This Dental Hygienist Busted 8 Dental Health Myths, and We'll Never Brush After Meals Again

You know those weird tooth-related questions you always want to ask a dental health expert, but never do? Things like . . . do at-home whitening hacks actually work? Do I have to skip all sweets? What braces colors actually look the best?

Those are the Q's that licensed registered dental hygienist Avalene Roberts is currently answering on TikTok. Sometimes it's basic hygiene, like how to brush and floss properly; during the pandemic, it's been a lot of "I'm in pain. My dentist is closed. Where can I go?" she told POPSUGAR, or "I'm at home and I want to keep my teeth white. What should I do?"

Watch a couple of her TikToks and it's clear that dental hygiene is Roberts's passion. A native of Trinidad & Tobago, she's been practicing in the New York area for 15 years but says that through TikTok, she's been able to reach a whole new audience. "People all learn in different ways," she said, and sometimes the best way to teach someone about best flossing practices is to learn a TikTok dance and flash a few pointers on the screen. (The dancing videos, BTW, are her favorite ones. "I love to dance, because it's a stress reliever for me," she said. "I sweat learning these dances!")

Initially, Roberts was nervous about posting, knowing some of her colleagues would view it as unprofessional. Now that she's started, though, she's not going back. "There are a ton of people that are unaware of the information that we have and the knowledge that we have to share," she said. People who can't afford to go to the dentist or don't have health insurance are often the ones reaching out to her, and "these are pearls of wisdom that we can give away."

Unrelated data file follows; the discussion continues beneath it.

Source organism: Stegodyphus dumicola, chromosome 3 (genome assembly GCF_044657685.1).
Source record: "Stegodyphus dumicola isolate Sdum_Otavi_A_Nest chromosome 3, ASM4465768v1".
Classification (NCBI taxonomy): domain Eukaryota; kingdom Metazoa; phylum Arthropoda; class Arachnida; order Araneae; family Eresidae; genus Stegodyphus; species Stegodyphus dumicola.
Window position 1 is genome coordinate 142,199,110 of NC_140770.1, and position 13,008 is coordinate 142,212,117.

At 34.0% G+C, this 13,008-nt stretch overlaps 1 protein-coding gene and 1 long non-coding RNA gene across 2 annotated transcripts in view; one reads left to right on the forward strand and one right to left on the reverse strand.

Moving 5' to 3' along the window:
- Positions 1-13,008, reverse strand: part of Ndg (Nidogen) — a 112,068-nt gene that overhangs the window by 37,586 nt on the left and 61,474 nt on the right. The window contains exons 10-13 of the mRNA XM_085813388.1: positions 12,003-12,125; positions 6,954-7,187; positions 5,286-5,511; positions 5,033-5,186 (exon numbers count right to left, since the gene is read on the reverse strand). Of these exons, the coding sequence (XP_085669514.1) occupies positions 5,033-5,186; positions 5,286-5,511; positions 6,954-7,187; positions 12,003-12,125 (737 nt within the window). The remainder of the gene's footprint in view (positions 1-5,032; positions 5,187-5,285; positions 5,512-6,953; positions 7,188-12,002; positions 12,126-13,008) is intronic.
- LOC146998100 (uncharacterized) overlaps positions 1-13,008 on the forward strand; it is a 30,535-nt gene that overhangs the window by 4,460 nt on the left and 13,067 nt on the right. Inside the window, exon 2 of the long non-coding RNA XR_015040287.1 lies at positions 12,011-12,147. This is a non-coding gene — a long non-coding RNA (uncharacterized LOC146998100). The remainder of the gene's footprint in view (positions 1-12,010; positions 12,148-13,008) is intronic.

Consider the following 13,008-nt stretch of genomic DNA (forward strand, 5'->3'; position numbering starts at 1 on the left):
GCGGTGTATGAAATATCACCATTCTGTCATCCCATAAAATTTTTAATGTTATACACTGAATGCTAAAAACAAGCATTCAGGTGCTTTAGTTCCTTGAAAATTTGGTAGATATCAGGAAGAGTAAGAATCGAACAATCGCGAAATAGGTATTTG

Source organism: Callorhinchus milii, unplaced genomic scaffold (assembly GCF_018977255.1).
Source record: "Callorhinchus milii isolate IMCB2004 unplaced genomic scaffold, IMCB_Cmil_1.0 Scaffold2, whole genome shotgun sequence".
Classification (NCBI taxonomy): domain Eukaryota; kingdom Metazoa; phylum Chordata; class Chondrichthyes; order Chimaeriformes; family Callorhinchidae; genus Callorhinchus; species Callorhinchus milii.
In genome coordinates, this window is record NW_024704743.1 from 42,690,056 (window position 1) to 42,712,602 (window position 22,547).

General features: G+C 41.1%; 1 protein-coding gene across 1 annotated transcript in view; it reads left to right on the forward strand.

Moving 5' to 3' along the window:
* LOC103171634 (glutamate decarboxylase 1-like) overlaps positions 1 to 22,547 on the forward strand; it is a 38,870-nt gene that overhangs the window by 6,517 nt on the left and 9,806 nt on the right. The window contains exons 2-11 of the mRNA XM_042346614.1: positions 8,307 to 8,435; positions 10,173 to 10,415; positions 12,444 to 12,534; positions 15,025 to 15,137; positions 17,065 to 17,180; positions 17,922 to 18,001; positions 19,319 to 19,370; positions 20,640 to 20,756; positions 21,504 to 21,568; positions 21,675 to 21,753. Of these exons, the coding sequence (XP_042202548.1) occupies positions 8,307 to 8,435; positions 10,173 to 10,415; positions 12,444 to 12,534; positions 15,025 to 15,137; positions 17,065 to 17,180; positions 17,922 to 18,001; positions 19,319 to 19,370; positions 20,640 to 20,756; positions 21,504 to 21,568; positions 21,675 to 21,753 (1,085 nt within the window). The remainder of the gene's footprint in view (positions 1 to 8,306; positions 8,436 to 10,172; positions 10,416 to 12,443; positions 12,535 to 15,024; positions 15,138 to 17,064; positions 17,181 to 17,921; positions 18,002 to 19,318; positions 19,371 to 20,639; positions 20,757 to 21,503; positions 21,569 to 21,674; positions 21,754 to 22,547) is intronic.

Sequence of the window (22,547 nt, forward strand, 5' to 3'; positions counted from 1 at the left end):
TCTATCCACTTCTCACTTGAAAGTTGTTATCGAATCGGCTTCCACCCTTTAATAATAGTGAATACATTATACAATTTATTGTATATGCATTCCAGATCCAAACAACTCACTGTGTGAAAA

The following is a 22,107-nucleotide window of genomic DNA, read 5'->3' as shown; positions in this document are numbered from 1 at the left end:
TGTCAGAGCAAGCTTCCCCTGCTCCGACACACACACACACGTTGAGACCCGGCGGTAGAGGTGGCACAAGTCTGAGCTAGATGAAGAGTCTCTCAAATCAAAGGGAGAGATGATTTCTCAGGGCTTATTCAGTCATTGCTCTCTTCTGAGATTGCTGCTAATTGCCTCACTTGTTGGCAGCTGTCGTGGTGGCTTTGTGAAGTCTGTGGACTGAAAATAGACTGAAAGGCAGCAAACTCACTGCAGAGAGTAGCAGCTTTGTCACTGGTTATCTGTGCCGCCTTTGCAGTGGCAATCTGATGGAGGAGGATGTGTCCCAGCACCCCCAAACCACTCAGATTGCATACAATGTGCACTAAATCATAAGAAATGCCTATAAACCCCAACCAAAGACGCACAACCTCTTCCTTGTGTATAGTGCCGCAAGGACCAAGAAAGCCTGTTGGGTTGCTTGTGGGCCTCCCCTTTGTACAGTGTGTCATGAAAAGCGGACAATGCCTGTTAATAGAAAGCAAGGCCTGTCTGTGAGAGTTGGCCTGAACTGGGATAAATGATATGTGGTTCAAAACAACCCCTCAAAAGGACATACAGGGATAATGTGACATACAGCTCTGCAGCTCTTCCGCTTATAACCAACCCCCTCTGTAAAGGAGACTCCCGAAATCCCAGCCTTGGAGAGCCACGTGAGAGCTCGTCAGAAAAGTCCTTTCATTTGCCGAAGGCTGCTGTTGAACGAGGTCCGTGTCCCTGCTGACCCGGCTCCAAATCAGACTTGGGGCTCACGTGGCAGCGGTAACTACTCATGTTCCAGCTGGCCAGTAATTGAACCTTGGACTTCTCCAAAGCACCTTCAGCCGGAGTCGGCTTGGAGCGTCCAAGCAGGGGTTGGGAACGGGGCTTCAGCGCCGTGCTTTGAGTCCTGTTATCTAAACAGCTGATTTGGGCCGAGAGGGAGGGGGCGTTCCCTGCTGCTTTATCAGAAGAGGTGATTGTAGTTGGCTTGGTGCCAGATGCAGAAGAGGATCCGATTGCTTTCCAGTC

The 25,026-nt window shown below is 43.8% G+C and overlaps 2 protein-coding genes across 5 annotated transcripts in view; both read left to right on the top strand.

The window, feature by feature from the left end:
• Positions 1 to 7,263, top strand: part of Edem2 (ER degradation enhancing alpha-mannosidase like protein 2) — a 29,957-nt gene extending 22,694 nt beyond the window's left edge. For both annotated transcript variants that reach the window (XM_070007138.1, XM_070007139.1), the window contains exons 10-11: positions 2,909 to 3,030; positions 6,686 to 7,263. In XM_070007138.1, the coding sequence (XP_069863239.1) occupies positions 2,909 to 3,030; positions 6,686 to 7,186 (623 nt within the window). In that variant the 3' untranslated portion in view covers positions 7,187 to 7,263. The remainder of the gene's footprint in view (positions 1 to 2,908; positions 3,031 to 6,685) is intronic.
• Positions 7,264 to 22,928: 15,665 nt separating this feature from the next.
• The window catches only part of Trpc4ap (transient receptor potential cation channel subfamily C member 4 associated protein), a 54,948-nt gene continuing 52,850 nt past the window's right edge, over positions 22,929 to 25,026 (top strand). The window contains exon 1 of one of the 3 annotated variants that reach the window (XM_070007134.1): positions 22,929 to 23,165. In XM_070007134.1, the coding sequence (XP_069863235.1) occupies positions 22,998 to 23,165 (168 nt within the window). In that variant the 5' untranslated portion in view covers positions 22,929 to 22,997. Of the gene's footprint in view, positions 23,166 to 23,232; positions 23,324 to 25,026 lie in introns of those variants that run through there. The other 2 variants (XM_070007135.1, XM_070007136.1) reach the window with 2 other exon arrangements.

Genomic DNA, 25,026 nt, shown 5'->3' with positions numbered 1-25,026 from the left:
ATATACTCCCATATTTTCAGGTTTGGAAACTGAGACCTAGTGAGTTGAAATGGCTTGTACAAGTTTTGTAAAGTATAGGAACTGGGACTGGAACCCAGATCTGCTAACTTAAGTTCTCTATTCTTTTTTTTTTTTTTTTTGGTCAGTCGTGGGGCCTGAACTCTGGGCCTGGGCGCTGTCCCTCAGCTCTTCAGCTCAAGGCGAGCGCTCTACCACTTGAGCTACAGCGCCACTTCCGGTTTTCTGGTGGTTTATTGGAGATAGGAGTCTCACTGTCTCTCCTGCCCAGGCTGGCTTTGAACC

Roberts shares dental health tips and tricks every day, but what hacks and trends should you steer clear of? Keep reading to see what myths she busted for us, plus some of our favorite TikToks she's done so far.


Myth: You Can Whiten Teeth With Fruit

Truth: Most fruit is acidic and will damage your teeth. Instead, whiten your teeth at home with gels and strips that contain peroxide.

"There are a lot of people taking action into their own hands at home," Roberts said and trying to whiten their teeth with strawberries, lemons, kiwis, and other fruits. These acidic fruits might whiten your teeth in the short-term, but at the cost of damaging your protective tooth enamel, she explained. And once eroded, your enamel can't grow back.


Myth: You Should Brush Your Teeth Right After Eating

Truth: Don't brush your teeth until 30-45 minutes after you're done eating.

Brushing your teeth directly after eating can damage your tooth enamel, Roberts explained, because eating and drinking causes your saliva's pH to drop, making it more acidic. Brushing your teeth at that time means you're "rubbing an acidic environment into your enamel," she said, which wears it away.


Myth: You Should Use Activated Charcoal to Whiten Teeth

Truth: The American Dental Association does not recommend the use of activated charcoal.